TEAM Network

By Patricia Álvarez-Loayza

Tropical Ecology Assessment and Monitoring (TEAM Network)

The idea behind TEAM is deceptively simple: to measure and compare plants, terrestrial mammals, ground-dwelling birds and climate using a standard methodology in a range of tropical forests, from relatively pristine places to those most affected by people. TEAM currently operates in sixteen tropical forest sites across Africa, Asia and Latin America supporting a network of scientists committed to standardized methods of data collection to quantify how plants and animals respond to pressures such as climate change and human encroachment (from the TEAM web page).

TEAM Network Peru: A summary

Since 2011 during the months of June, July and August TEAM has conducted assessments of forests in floodplains and terra firme near the Cocha Cashu Biological Station and Pakitza Guard Post. Populations of terrestrial vertebrates, vegetation and climate were evaluated.

TEAM mapThe figure shows the location of the plots of trees evaluated in the months of August to September 2012, the 60 camera traps placed in the months of June, July and August 2012, and the location of the weather station.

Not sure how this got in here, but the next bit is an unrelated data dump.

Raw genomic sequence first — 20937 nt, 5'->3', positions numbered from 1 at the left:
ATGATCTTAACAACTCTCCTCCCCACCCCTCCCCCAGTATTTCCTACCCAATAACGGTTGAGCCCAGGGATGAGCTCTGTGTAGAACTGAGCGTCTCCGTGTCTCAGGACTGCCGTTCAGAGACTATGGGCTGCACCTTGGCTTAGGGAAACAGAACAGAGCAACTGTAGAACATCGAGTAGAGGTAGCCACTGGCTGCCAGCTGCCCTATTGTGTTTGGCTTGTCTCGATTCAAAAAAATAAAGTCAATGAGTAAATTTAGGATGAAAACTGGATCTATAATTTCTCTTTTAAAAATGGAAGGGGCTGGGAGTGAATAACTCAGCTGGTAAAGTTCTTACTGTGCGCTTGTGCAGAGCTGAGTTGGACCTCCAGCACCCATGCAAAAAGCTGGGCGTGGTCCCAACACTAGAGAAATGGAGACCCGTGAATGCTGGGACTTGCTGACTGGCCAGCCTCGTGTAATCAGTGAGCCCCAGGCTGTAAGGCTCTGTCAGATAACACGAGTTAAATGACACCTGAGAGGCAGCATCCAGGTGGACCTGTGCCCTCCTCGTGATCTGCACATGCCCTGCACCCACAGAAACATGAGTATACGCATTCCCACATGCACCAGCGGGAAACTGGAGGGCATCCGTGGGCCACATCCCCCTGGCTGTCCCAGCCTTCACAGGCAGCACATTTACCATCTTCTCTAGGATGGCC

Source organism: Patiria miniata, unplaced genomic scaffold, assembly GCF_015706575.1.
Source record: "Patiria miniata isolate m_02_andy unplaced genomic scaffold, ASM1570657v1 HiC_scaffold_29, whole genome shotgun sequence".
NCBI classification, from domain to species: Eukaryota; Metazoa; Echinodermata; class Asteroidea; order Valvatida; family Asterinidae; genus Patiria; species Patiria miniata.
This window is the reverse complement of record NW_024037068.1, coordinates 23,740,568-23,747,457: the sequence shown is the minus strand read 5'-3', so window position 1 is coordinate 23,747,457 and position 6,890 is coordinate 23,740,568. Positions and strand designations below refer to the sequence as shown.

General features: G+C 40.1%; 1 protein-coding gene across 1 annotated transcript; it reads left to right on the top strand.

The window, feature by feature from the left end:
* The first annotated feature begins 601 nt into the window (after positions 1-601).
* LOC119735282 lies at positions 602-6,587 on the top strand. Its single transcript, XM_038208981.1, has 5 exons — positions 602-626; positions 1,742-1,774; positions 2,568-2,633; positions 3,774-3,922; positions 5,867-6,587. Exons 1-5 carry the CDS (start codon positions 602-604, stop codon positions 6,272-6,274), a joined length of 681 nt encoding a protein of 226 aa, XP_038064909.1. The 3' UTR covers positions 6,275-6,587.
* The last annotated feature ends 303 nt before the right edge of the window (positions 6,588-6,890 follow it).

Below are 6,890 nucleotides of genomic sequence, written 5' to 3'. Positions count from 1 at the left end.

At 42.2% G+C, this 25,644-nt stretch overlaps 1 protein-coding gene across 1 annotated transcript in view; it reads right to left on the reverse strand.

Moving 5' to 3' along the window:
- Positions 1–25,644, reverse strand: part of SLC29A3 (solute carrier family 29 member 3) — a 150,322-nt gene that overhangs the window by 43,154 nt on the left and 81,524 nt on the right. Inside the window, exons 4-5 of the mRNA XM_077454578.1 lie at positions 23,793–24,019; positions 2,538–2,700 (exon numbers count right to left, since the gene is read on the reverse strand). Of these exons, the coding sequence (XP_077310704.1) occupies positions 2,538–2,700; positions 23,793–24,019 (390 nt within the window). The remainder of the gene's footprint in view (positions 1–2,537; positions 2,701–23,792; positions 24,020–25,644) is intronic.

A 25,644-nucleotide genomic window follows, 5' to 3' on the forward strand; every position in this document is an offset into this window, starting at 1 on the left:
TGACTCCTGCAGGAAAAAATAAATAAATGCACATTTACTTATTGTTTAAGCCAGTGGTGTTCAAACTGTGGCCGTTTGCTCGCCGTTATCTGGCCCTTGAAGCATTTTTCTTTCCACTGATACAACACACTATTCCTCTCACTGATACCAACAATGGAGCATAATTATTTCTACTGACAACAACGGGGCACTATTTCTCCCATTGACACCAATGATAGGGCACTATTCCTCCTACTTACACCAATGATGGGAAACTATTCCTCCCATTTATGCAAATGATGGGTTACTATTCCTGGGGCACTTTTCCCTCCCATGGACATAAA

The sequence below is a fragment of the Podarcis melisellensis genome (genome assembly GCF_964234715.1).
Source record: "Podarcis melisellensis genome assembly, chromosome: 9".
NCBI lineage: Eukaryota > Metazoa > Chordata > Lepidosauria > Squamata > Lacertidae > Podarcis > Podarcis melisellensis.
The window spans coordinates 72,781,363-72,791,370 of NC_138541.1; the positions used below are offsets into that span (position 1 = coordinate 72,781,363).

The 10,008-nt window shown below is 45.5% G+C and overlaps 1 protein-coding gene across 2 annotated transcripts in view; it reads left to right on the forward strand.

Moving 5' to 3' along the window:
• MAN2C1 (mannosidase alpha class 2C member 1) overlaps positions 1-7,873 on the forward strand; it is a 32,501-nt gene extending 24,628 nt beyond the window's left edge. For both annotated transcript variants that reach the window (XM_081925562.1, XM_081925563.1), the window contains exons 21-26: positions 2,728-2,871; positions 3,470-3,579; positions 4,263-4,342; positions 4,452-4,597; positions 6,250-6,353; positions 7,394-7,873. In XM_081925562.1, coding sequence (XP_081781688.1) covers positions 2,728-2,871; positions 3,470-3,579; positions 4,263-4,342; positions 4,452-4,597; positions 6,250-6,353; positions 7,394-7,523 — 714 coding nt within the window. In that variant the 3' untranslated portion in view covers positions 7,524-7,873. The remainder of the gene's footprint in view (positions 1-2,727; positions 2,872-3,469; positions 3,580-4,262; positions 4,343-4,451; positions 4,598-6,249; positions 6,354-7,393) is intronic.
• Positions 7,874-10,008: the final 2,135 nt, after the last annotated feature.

In the censuses of 2011 and 2012 approximately 570 species of trees and lianas with a diameter at breast height of more than 10cm have been recorded. The total number of stems censused is 3721.

In 2011, 29 species of mammals and 14 species of birds were recorded. In 2012, 33 species of mammals, 24 species of birds and two species of reptiles were recorded. In 2013, 28 species of mammals and 23 species of birds were recorded. The animal population is an indicator of the state of conservation of Manu National Park. A comparison was made with other sites located in tropical forests where the TEAM project works; Manu is among the most pristine and preserved, being the place with the largest number of jaguars, pumas and tapirs.

To see wonderful images of mammals, captured by TEAM at Cocha Cashu, please click here.